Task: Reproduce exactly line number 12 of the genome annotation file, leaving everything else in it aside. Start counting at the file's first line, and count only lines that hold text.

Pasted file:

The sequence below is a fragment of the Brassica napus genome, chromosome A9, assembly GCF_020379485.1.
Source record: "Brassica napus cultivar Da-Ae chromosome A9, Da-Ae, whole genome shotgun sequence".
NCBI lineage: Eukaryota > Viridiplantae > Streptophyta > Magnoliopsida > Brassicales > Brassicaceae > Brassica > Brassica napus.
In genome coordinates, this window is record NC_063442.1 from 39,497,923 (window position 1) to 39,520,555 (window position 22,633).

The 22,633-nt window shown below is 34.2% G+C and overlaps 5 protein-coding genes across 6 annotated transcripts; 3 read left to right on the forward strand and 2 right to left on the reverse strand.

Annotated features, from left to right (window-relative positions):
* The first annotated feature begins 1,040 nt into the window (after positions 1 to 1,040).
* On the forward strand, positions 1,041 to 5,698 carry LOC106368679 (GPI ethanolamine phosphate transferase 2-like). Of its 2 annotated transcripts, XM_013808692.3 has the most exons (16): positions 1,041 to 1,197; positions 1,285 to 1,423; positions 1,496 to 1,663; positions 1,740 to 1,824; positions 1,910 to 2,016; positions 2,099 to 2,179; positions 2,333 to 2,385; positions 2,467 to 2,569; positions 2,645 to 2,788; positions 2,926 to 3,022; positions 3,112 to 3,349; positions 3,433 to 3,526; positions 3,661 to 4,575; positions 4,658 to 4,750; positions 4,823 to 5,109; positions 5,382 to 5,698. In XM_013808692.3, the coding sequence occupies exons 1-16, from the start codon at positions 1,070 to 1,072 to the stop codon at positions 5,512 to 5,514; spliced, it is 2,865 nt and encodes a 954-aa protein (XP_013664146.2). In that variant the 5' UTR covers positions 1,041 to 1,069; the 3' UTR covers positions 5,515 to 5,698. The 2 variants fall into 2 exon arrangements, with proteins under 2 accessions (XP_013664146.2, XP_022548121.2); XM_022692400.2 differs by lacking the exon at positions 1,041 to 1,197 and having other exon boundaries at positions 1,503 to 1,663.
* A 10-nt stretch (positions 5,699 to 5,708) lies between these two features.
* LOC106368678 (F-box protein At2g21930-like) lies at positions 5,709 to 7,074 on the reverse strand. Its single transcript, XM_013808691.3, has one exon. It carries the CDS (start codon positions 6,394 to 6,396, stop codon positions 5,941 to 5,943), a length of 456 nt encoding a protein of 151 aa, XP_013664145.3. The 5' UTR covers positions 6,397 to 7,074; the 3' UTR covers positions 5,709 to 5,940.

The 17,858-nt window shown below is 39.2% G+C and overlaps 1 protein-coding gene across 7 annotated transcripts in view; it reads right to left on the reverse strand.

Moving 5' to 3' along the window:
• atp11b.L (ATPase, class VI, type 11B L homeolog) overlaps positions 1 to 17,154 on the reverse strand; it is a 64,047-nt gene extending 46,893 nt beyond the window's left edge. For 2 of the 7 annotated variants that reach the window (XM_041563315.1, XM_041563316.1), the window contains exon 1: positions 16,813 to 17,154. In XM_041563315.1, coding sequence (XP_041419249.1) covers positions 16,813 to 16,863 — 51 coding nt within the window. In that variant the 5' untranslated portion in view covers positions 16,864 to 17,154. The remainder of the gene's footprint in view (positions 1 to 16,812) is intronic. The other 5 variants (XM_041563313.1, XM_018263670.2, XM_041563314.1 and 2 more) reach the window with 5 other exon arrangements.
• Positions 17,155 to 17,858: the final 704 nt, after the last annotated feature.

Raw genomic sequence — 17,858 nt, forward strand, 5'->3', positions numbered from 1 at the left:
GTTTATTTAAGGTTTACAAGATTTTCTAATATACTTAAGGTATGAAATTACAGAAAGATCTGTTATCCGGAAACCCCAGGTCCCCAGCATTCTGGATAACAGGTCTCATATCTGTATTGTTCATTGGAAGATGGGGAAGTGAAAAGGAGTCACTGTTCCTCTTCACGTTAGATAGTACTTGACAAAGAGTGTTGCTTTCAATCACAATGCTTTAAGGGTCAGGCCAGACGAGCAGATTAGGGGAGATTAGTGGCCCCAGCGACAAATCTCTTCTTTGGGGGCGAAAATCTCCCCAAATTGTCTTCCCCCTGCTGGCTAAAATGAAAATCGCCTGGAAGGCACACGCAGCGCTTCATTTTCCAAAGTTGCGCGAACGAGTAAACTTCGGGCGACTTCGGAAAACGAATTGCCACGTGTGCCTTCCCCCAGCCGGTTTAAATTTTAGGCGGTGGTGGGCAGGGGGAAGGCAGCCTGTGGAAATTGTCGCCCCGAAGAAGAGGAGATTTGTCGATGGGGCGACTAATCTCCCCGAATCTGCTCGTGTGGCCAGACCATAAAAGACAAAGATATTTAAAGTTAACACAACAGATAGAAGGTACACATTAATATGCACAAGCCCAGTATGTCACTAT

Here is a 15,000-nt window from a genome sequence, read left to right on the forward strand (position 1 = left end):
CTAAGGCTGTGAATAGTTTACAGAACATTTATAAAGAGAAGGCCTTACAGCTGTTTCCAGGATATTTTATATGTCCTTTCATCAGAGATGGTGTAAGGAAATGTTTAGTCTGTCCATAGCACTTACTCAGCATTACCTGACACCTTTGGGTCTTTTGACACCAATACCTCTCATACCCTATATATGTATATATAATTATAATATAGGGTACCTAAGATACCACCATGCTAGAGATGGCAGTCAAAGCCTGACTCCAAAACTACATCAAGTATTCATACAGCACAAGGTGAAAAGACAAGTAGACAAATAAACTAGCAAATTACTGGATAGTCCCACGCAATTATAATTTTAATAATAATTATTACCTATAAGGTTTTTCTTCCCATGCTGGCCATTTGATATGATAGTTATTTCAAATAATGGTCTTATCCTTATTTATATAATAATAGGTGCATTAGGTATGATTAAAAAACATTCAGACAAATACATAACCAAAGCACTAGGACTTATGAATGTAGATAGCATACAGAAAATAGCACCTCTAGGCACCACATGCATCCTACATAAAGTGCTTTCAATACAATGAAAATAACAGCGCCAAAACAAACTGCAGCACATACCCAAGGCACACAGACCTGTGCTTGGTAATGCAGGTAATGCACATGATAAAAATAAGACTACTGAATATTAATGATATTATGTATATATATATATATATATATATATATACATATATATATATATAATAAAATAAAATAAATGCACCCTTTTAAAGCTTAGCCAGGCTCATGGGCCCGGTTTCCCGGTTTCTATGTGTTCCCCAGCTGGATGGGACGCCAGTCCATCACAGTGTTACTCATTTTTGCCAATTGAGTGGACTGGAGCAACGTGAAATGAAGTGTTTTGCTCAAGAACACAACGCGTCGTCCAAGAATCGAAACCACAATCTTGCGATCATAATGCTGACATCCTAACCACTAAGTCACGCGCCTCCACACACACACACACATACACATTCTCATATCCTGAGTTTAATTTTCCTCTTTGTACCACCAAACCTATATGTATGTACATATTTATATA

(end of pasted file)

Moving 5' to 3' along the window: